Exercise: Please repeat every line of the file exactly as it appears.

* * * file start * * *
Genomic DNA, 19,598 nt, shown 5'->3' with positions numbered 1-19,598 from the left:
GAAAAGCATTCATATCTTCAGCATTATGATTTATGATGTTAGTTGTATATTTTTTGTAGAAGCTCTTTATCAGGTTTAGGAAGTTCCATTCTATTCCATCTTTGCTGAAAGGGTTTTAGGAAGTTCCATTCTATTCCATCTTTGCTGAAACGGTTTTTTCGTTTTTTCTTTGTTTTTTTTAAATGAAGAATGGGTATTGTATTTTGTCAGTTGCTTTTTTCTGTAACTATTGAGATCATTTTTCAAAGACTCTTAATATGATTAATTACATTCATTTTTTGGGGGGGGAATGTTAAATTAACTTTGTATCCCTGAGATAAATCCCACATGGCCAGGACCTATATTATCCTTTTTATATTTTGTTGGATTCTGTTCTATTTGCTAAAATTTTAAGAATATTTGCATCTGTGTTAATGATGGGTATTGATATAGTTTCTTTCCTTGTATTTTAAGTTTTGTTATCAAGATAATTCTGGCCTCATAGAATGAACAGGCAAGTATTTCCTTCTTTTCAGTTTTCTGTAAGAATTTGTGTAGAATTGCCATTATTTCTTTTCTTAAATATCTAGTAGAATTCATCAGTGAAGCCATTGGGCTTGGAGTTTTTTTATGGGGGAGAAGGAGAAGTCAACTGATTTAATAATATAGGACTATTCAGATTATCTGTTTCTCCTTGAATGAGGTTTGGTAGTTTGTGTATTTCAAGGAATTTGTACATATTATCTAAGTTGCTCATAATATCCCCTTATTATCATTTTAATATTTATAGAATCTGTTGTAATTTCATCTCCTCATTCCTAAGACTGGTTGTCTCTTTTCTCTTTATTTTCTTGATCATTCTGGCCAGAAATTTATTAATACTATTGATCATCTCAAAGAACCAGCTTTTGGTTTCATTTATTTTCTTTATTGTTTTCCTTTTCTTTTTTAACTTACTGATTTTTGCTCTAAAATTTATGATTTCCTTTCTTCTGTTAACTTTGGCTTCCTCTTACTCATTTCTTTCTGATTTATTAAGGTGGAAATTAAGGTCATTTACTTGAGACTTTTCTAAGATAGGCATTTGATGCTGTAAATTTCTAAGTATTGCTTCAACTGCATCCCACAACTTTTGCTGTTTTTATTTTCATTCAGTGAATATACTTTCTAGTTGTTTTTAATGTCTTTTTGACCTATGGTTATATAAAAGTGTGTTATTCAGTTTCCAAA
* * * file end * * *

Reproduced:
Genomic DNA, 19,598 nt, shown 5'->3' with positions numbered 1-19,598 from the left:
GAAAAGCATTCATATCTTCAGCATTATGATTTATGATGTTAGTTGTATATTTTTTGTAGAAGCTCTTTATCAGGTTTAGGAAGTTCCATTCTATTCCATCTTTGCTGAAAGGGTTTTAGGAAGTTCCATTCTATTCCATCTTTGCTGAAACGGTTTTTTCGTTTTTTCTTTGTTTTTTTTAAATGAAGAATGGGTATTGTATTTTGTCAGTTGCTTTTTTCTGTAACTATTGAGATCATTTTTCAAAGACTCTTAATATGATTAATTACATTCATTTTTTGGGGGGGGAATGTTAAATTAACTTTGTATCCCTGAGATAAATCCCACATGGCCAGGACCTATATTATCCTTTTTATATTTTGTTGGATTCTGTTCTATTTGCTAAAATTTTAAGAATATTTGCATCTGTGTTAATGATGGGTATTGATATAGTTTCTTTCCTTGTATTTTAAGTTTTGTTATCAAGATAATTCTGGCCTCATAGAATGAACAGGCAAGTATTTCCTTCTTTTCAGTTTTCTGTAAGAATTTGTGTAGAATTGCCATTATTTCTTTTCTTAAATATCTAGTAGAATTCATCAGTGAAGCCATTGGGCTTGGAGTTTTTTTATGGGGGAGAAGGAGAAGTCAACTGATTTAATAATATAGGACTATTCAGATTATCTGTTTCTCCTTGAATGAGGTTTGGTAGTTTGTGTATTTCAAGGAATTTGTACATATTATCTAAGTTGCTCATAATATCCCCTTATTATCATTTTAATATTTATAGAATCTGTTGTAATTTCATCTCCTCATTCCTAAGACTGGTTGTCTCTTTTCTCTTTATTTTCTTGATCATTCTGGCCAGAAATTTATTAATACTATTGATCATCTCAAAGAACCAGCTTTTGGTTTCATTTATTTTCTTTATTGTTTTCCTTTTCTTTTTTAACTTACTGATTTTTGCTCTAAAATTTATGATTTCCTTTCTTCTGTTAACTTTGGCTTCCTCTTACTCATTTCTTTCTGATTTATTAAGGTGGAAATTAAGGTCATTTACTTGAGACTTTTCTAAGATAGGCATTTGATGCTGTAAATTTCTAAGTATTGCTTCAACTGCATCCCACAACTTTTGCTGTTTTTATTTTCATTCAGTGAATATACTTTCTAGTTGTTTTTAATGTCTTTTTGACCTATGGTTATATAAAAGTGTGTTATTCAGTTTCCAAA